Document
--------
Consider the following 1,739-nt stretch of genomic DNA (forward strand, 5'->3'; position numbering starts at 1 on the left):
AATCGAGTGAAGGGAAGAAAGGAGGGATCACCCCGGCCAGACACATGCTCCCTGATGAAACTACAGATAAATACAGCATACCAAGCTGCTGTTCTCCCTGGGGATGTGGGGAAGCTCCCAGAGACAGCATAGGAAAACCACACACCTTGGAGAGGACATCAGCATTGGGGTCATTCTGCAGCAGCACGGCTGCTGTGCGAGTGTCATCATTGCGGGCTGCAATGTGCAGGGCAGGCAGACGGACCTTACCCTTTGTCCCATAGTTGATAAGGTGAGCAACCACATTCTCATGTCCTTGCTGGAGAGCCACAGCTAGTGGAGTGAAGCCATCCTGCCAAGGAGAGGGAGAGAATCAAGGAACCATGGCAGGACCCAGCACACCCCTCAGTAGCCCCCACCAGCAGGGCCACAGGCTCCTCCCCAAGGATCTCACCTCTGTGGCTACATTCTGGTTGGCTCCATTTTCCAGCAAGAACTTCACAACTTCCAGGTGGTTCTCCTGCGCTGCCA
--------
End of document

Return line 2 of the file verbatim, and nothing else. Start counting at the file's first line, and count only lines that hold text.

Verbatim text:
AATCGAGTGAAGGGAAGAAAGGAGGGATCACCCCGGCCAGACACATGCTCCCTGATGAAACTACAGATAAATACAGCATACCAAGCTGCTGTTCTCCCTGGGGATGTGGGGAAGCTCCCAGAGACAGCATAGGAAAACCACACACCTTGGAGAGGACATCAGCATTGGGGTCATTCTGCAGCAGCACGGCTGCTGTGCGAGTGTCATCATTGCGGGCTGCAATGTGCAGGGCAGGCAGACGGACCTTACCCTTTGTCCCATAGTTGATAAGGTGAGCAACCACATTCTCATGTCCTTGCTGGAGAGCCACAGCTAGTGGAGTGAAGCCATCCTGCCAAGGAGAGGGAGAGAATCAAGGAACCATGGCAGGACCCAGCACACCCCTCAGTAGCCCCCACCAGCAGGGCCACAGGCTCCTCCCCAAGGATCTCACCTCTGTGGCTACATTCTGGTTGGCTCCATTTTCCAGCAAGAACTTCACAACTTCCAGGTGGTTCTCCTGCGCTGCCA